Completing Courses and Our Stay in Johannesburg
It is a sunny and mild spring weekend at the Wedgwood Inn in Melville as our group of Intercontinental MBA pioneers moves toward the completion of their first international residency. Finals and projects are looming next week, so what appear to be bright, lazy days are divided between cramming, group meetings and power napping. Meals that are meant to be quick, end up leisurely (on South African time) as students try to squeeze in a final visit to a favorite local restaurant for one last taste of a much-enjoyed local dish.
The students shared a bit of American culture with our local friends in their celebration of Halloween. This is a non-event here. The Afrikaners, who have Dutch roots, are Calvinists and eschew the holiday. Without this holiday and the buffer of our Thanksgiving, our environment has taken on a very early Christmas theme. Add to this the current season of spring, the sight of numerous Christmas trees is a bit disconcerting.
Friday evening the IMBA students hosted an American Halloween party at the home of our local host. This was a bit profane, since it was All Saints Day, but this day did not seem of great importance in this diverse community. The students located a few scantly-available decorations (only available at the China Market), food (chips and sausages), candy and, of course, booze. They initially found no pumpkins, but decorated some butternut squash. Subsequently, they borrowed some ornately and artistically carved pumpkins (so beautifully detailed they could have been done by Martha Steward herself) from at an earlier event. Costumes are required and several were concocted on animal themes. We had a cheetah, an elephant, a springbok and more. Initially I was stumped, but swathed myself in African batik fabric and local beadwork.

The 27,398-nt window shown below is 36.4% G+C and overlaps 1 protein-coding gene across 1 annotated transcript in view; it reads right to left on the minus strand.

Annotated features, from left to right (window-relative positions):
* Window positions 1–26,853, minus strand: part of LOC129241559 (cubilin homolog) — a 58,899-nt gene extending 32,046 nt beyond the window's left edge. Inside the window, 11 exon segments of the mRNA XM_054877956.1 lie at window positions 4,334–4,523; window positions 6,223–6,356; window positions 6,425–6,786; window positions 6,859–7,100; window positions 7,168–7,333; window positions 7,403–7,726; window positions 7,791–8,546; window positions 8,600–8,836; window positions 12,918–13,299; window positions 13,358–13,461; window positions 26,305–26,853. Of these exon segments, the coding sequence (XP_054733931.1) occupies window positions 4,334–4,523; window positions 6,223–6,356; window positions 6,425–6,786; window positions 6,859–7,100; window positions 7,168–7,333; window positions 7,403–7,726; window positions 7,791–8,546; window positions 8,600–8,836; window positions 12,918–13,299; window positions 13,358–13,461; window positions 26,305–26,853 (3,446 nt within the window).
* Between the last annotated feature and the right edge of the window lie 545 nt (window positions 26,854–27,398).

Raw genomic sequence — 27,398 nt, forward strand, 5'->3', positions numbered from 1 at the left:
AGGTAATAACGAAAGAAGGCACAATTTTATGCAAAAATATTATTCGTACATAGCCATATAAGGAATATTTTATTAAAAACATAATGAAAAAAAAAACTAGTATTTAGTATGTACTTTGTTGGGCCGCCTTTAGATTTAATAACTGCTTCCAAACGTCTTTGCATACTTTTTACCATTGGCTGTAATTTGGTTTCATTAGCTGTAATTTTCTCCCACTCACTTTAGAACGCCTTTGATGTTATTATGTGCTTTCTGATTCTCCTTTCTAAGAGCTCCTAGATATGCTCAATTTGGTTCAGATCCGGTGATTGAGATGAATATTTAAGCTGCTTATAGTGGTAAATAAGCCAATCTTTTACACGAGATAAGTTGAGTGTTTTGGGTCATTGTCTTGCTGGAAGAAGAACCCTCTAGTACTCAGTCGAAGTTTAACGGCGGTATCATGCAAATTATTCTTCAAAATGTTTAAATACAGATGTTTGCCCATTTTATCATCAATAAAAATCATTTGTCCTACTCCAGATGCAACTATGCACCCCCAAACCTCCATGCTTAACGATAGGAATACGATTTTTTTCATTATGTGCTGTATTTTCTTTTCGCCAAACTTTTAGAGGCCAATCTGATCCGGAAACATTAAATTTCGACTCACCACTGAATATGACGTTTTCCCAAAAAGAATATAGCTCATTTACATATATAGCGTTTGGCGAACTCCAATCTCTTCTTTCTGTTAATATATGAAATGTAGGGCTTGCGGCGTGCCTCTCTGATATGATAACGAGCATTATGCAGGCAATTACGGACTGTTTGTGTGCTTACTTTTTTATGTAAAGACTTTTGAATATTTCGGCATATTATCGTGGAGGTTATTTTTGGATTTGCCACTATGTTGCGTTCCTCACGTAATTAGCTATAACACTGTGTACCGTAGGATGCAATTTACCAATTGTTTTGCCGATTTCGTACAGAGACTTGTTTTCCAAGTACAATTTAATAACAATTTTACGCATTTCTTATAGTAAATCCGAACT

The party was a Braai. This is a type of local cook-out that involves cooking meat on an open flame. The format is flexible, but the one requirement is a sausage known as boerewors, literally translated from the Dutch as “farmer’s sausage.” For this sausage to retain its designation, it must contain at least 90% meat – always beef and occasionally lamb and pork. The remaining 10% is reserved for herbs and small proportion of grain or filler. It is quite delicious and cooking it is an art. The boerewors is about 3 feet long and it is kept whole and coiled on the grill. It can only be turned once, so the cook must know how long to cook it and at what level flame so that it is neither dry nor raw. Our chefs to date have cooked these sausages perfectly. After cooking, it is cut into portions and eaten on a roll as a local version of the hot dog. Our students served it with sautéed sweet peppers and onions, we have also had it with a tomato, chili and onion relish. A true Braai also has pap, a traditional South African porridge of polenta. But, hey, this was an American Braai and we were stumped in the preparation of this side dish.
The weather was perfect for such an outdoor event and for our final days of study. Similar to our home in the U.S., spring is the rainy season here, but the rain is not perpetual. Often the first half of the day is clear and beautiful and afternoon brings a short, but intense deluge. The trees and flowers are in bloom and we are pleased to have witnessed the dramatic purple blooming of the jacaranda trees that blanket the city. We have adjusted to the quick changes in weather and plan our day accordingly.
It is hard to believe that at the end of this week everyone will be heading back to the U.S. Some days have seemed long, while the weeks have seemed short. It has been gratifying to witness the formation of our small community as we share South African experiences and learn more about each other. The students are already planning their next face-to-face reunion – in Santiago, Chile in January.